Gosh, I hope that's not true. Let's hope NHS can shop around accredited formulating pharmacies soon.

          Just to clarify for everyone, in UK, refractive surgery is by commercial private providers, entirely separate from NHS http://www.dailymail.co.uk/health/ar...gery-safe.html.

          Can you buy blood products with your medical insurance, or through the lasik provider, as a co-pay or compensation? Nadz said her husband had a quote for AS eyedrops.
          Last edited by littlemermaid; 23-Sep-2015, 06:42.
          Paediatric ocular rosacea ~ primum non nocere

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          • #6
            what exactly needs to be rolled out about it? don't you just use the lancet and put the drop of blood into your eye?

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            • #7
              Hello, have seen the recent initial positive findings from this research; very seriously thinking about just buying myself some diabetic lancets and trialling it myself. Anyone else have any views or thoughts on this? (or tried it themselves?!) I know if I ask GP they'll probably say no (as the research info states you shouldn't just do it) but I can't see any problem as long as you use common sense and do it safely and hygienically. Would love to hear if anyone else has tried. Thanks

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              • #8
                Hi feemac,

                I've been doing this for just over a month on recommendation of an ophthalmologist who is in contact with one of the trial researchers, if you can get your GP to refer you to one of the ophthalmologists mentioned in the trials then they would certainly supervise your progress with it.

                I have a thread here about it:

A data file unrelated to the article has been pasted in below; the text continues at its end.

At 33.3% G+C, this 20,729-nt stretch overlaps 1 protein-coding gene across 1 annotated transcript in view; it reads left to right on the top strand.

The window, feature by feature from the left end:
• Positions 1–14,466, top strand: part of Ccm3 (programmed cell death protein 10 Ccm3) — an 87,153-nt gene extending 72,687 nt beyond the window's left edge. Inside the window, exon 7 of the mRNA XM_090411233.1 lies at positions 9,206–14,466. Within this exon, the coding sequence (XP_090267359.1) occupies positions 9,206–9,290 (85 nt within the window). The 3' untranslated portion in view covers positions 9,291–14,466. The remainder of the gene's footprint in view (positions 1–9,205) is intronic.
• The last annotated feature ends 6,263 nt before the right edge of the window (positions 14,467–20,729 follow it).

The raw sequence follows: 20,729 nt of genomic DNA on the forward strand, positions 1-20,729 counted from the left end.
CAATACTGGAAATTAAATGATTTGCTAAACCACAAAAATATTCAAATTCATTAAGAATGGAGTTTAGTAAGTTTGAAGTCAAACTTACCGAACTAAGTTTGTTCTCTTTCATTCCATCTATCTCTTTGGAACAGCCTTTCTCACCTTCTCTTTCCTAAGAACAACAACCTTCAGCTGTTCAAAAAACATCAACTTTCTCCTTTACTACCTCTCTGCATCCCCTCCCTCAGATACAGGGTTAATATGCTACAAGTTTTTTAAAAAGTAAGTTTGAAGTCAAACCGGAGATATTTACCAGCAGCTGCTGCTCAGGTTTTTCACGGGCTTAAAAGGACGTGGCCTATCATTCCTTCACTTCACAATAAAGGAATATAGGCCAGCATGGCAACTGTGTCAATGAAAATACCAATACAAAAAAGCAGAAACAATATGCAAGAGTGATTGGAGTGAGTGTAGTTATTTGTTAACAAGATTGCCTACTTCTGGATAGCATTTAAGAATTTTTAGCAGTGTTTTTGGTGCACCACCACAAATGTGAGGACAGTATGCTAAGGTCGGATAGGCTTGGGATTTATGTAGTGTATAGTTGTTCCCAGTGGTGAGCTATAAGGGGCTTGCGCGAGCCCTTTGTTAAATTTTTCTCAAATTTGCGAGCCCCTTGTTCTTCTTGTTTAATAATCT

http://www.dryeyezone.com/talk/forum...659#post206659

                Make sure you not only use a new sterile lancet each time but wipe with a sterilizing "alcohol prep pad" too before pricking, as with autologous serum there's a small risk of infection if the blood gets contaminated so keeping things sterile is important. I'm not a doctor so can't really advice of course but if you have any questions from a patient's perspective of doing this feel free to ask.
                Sufferer due to Toxic Epidermal Necrolysis.
                Avatar art by corsariomarcio

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                • #9
                  This is fascinating. I'd love to see a side by side comparison to serum drops or the experience of someone who has tried both.

                  When you apply the blood, do you get enough that it will 'drop' into the eye or do you touch your eye or lower lid to get the drop in? I'm trying to imagine squeezing enough that you don't need to squeeze your finger while you're applying.

                  Does the blood, in any way, moisturize your eyes? I find that, at least, upon application, my serum drops give me a bit of moisture. In the morning, most of all, I depend on this as it seems to work better than my commercial drops.

                  Do you put in commercial drops or saline, before or after, to help the blood spread over your eye better or does it do it without something like that?